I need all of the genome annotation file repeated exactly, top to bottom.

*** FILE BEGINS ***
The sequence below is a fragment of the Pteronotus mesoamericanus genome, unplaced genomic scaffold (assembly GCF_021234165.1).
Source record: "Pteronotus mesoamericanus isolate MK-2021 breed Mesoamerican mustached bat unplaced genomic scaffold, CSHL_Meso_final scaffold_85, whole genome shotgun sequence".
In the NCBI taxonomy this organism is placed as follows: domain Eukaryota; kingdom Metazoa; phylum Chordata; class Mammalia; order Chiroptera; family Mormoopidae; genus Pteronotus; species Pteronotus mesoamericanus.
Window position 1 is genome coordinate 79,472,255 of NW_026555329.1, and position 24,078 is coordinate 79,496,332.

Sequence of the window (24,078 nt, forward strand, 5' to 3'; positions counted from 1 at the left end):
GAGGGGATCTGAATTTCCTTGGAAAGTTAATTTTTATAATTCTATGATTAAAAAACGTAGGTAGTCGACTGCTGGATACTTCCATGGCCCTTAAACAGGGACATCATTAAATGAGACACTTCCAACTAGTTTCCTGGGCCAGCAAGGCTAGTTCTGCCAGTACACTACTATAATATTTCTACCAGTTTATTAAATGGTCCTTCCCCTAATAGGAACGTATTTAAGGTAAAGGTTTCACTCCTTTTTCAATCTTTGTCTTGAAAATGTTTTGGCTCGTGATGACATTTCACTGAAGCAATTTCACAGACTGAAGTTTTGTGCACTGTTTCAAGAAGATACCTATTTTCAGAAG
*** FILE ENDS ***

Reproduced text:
The sequence below is a fragment of the Pteronotus mesoamericanus genome, unplaced genomic scaffold (assembly GCF_021234165.1).
Source record: "Pteronotus mesoamericanus isolate MK-2021 breed Mesoamerican mustached bat unplaced genomic scaffold, CSHL_Meso_final scaffold_85, whole genome shotgun sequence".
In the NCBI taxonomy this organism is placed as follows: domain Eukaryota; kingdom Metazoa; phylum Chordata; class Mammalia; order Chiroptera; family Mormoopidae; genus Pteronotus; species Pteronotus mesoamericanus.
Window position 1 is genome coordinate 79,472,255 of NW_026555329.1, and position 24,078 is coordinate 79,496,332.

Sequence of the window (24,078 nt, forward strand, 5' to 3'; positions counted from 1 at the left end):
GAGGGGATCTGAATTTCCTTGGAAAGTTAATTTTTATAATTCTATGATTAAAAAACGTAGGTAGTCGACTGCTGGATACTTCCATGGCCCTTAAACAGGGACATCATTAAATGAGACACTTCCAACTAGTTTCCTGGGCCAGCAAGGCTAGTTCTGCCAGTACACTACTATAATATTTCTACCAGTTTATTAAATGGTCCTTCCCCTAATAGGAACGTATTTAAGGTAAAGGTTTCACTCCTTTTTCAATCTTTGTCTTGAAAATGTTTTGGCTCGTGATGACATTTCACTGAAGCAATTTCACAGACTGAAGTTTTGTGCACTGTTTCAAGAAGATACCTATTTTCAGAAG